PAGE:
if (appProcess.importance == RunningAppProcessInfo.IMPORTANCE_FOREGROUND && appProcess.processName.equals(packageName)) {
        return true;
      }
    }
    return false;
  }
}

// Use like this:
boolean foregroud = new ForegroundCheckTask().execute(context).get();

Happy Coding!!!!

4
  • 1
    Downvoted because just showing a code without an explanation, and expecting the original poster to automatically understand it, is not always how it happens. Will remove my downvote if you improve your answer. – Diti Sep 15 '16 at 9:39
  • 2
    Done! Thank you for having taken a bit of your time to make the answer more understandable to beginners! – Diti Sep 15 '16 at 9:47
  • you have used handler to do background work, after how much time will the handler get invoked for repeated network calls? – Kaveesh Kanwal Sep 15 '16 at 9:50
  • 1
    Thank you very much. A Service seems indeed to be a perfect solution for Problem Nr. 2. What about the first problem: How to properly detect that the app was paused/closed and not just an Activity? – Andrei Herford Sep 15 '16 at 10:27
8

The accepted answer is not correct.

Unfortunately, the author believes that posting a new Runnable task to the Handler() creates a separate thread - "I created a separate thread to perform your background operations" :

@Override
public int onStartCommand(Intent intent, int flags, int startId) {
    handler = new Handler();
    handler.post(new Runnable() {
        @Override
        public void run() { 
           // write your code to post content on server
        }
    });
    return android.app.Service.START_STICKY;
}

onStartCommand() callback is always called on the main thread, and the new Handler() is attached to the current thread (which is "main"). So the Runnable task is posted at the end of main thread queue.

To fix the issue and execute the Runnable in a really separate thread you can use AsyncTask as the simplest solution:

@Override
public int onStartCommand(Intent intent, int flags, int startId) {
    AsyncTask.execute(new Runnable() {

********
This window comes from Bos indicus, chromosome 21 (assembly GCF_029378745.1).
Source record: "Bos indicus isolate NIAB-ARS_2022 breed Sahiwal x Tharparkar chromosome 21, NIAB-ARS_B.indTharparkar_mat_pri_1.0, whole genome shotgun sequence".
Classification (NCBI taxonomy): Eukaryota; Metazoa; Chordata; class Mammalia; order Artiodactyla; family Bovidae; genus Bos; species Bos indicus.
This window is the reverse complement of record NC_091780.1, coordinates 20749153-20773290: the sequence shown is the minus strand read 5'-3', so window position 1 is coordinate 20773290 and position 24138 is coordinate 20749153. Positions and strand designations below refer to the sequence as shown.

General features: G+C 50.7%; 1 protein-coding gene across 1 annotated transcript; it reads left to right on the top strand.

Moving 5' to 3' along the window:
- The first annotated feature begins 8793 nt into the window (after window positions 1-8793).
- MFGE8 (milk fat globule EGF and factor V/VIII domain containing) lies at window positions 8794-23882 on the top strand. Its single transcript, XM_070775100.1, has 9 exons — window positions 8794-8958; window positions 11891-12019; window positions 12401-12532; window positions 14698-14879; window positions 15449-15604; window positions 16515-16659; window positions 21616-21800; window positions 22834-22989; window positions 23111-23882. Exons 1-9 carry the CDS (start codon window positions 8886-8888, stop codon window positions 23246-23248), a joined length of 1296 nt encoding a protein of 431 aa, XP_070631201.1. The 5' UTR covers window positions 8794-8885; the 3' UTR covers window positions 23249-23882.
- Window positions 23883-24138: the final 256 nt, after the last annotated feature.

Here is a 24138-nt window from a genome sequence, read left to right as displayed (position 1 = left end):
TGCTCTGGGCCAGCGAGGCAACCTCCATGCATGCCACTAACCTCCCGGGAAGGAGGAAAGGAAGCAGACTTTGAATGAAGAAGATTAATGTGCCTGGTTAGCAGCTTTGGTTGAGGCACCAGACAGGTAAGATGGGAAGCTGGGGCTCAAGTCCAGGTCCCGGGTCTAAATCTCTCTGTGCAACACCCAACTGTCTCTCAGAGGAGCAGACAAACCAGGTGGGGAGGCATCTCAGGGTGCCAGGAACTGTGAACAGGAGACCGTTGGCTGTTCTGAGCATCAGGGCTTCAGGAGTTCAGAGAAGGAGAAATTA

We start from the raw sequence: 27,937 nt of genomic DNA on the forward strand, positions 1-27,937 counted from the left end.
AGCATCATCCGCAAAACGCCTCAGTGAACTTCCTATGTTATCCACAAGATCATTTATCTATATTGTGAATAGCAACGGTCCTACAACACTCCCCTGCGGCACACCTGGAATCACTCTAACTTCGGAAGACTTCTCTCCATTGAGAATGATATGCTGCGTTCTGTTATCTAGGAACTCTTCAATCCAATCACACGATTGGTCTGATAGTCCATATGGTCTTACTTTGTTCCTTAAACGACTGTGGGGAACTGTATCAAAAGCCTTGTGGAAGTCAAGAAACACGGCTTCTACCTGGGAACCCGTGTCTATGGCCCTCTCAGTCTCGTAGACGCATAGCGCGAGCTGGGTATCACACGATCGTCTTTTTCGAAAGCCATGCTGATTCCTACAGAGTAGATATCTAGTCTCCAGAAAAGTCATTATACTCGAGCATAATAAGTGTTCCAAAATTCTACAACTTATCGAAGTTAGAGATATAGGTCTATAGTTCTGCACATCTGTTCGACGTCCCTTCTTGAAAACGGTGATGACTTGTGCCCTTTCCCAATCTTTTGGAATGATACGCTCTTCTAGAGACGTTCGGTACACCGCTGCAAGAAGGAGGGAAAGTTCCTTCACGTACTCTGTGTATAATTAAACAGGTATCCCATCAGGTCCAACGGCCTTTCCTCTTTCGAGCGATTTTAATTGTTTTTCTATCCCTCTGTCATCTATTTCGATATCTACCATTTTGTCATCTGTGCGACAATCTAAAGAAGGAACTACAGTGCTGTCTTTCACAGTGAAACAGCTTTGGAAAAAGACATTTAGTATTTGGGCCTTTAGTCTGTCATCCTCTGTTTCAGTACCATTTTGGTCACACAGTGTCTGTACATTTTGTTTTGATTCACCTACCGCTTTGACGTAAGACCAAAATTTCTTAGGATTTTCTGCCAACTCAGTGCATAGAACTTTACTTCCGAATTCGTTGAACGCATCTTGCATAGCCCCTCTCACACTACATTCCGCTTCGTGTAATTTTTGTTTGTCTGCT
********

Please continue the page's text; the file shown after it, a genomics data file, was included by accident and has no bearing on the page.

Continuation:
@Override
        public void run() {
            // ...
        }
    });
    return android.app.Service.START_STICKY;
}

Think yourself before you copy-paste anything ...

1
  • I think new Handler() creates a new thread or some default thread, but I assure you that the code running in new Handler() is not running on main thread. As I always get exception whenever I do ui work in new Handler runnable. – Taha Malik Sep 21 '20 at 7:52
3

You can use services for what you want to achieve. A service will keep on running in the background even when the activity component has been destroyed, provided you have not invoked stopService(..) or stopSelf() methods.

In the service you can make an Async network call, preferably using retrofit, and then you can update you local storage like Sqlite DB with the latest data fetched from your web service.

Here is the official link, you can just use an unbounded service for what you want to achieve.

2
  • Thank you very much. A Service seems indeed to be a perfect solution for Problem Nr. 2. What about the first problem: How to properly detect that the app was paused/closed and not just an Activity? – Andrei Herford Sep 15 '16 at 10:27
  • For that you can override activity life cycle methods like onPause() and onDestroy(). If your activity is the last item in the back stack and you press the android default back button, then onDestroy() gets called, and you exit from your app. – Kaveesh Kanwal Sep 15 '16 at 10:31
-2

For background operations, you can use WorkManager.